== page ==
Thursday, February 12, 2009

Moody’s shakes up its triple A ratings

By David Oakley in the Financial Times:

The world’s most highly rated countries have for the first time been put into different categories reflecting their risks for credit downgrades, in a sign of the deepening financial crisis.

Moody’s Investors Service on Thursday split the 18 triple A rated nations, which are normally considered risk-free, into three categories with Spain and Ireland classed as the most vulnerable to downgrades because of their struggling economies.

With governments taking on record amounts of debt to pay for stimulus plans and bank bail-outs, Moody’s believes it is important to assess how far the triple A countries can stretch their balance sheets before they become a risk.

Pierre Cailleteau, chief economist for sovereigns at Moody’s, said: “For a long time, a triple A credit was a completely safe investment. An investor could buy the debt of that credit without worrying, but the financial crisis has changed the rules.

“With record amounts of debt and leverage in a very severe and synchronised ongoing global downturn, more questions have to be asked about the safety of public debt.

“We believe we need to provide investors with more information, and to differentiate between even the highest credits, allowing investors to assess where the real safe sanctuaries are for their investments.”

Spain and Ireland, which was put on negative outlook by Moody’s last month, are considered the most in danger of losing their prized triple A ratings because of the amount of private debt that has built up in these countries. They have been put in the lowest category of “vulnerable” to a downgrade.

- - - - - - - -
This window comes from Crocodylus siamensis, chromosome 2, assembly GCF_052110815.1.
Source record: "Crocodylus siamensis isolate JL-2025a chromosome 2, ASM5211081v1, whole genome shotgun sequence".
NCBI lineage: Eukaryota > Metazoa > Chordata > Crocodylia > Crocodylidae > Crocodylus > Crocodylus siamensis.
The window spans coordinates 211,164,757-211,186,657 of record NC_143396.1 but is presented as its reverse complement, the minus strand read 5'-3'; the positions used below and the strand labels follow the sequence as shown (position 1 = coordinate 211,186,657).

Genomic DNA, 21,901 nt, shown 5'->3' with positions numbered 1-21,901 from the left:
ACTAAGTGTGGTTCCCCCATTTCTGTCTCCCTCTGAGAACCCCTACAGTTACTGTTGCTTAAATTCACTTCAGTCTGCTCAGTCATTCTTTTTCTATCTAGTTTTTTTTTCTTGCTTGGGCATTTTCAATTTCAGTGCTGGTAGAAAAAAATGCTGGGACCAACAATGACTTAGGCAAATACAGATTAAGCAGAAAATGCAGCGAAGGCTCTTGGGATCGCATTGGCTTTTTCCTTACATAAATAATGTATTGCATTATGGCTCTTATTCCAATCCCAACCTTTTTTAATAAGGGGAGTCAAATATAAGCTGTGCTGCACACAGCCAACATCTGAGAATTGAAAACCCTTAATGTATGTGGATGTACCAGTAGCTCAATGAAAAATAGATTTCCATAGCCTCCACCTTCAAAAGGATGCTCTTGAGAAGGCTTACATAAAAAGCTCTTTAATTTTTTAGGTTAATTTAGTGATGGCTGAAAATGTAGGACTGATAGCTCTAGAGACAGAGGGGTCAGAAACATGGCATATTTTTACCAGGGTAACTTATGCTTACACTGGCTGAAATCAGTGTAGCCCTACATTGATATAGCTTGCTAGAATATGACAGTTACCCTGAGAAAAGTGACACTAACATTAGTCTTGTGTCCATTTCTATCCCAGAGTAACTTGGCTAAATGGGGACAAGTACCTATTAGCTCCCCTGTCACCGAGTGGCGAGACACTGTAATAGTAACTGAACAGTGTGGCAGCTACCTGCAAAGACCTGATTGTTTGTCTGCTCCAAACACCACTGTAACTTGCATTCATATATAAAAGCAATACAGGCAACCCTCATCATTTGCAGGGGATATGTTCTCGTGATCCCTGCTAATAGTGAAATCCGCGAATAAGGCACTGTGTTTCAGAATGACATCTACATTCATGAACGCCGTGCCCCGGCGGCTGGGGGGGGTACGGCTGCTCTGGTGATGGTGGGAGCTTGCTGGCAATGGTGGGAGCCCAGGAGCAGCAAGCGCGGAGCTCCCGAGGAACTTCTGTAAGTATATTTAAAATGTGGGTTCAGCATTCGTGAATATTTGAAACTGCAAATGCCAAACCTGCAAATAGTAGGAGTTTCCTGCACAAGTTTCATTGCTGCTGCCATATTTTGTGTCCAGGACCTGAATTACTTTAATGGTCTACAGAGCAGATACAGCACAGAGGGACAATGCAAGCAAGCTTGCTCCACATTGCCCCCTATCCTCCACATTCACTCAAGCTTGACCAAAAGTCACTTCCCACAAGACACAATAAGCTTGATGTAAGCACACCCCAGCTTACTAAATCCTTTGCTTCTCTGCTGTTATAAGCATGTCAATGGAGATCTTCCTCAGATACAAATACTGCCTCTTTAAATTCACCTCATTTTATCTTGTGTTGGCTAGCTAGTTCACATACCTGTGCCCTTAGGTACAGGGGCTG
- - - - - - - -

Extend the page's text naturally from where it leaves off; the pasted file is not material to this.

In contrast, the US and UK, which have also built up large levels of debt in the private sector, are considered safe from downgrades because their economies are considered much more flexible and efficient. They are classed as resilient to a downgrade.

The 14 other triple A rated countries, which include Germany, France, Australia and Canada, are considered safe from downgrades too because they have been less exposed to the financial crisis, with, in general, more stable housing markets and banking sectors. These countries are classed as resistant to a downgrade by Moody’s.

Moody’s report follows concern among investors over these triple A rated nations, with speculation that even the US, the world’s largest economy, could face a downgrade because of the severity of the financial ­crisis.

Spain was downgraded by rival ratings agency Standard & Poor’s last month, becoming the first triple A nation to lose its top-notch status since Japan in 2001 and the first since the financial crisis blew up in August 2007. Two other eurozone nations, Greece and Portugal, were also downgraded last month by S&P, and the agency put Ireland on negative outlook.

The growing worries over sovereign debt have been reflected in bond yield spreads. Yields on 10-year Spanish bonds are now more than 100 basis points higher than those of benchmark German yields – nearly four times the level a few months ago – in spite of both countries being triple A.

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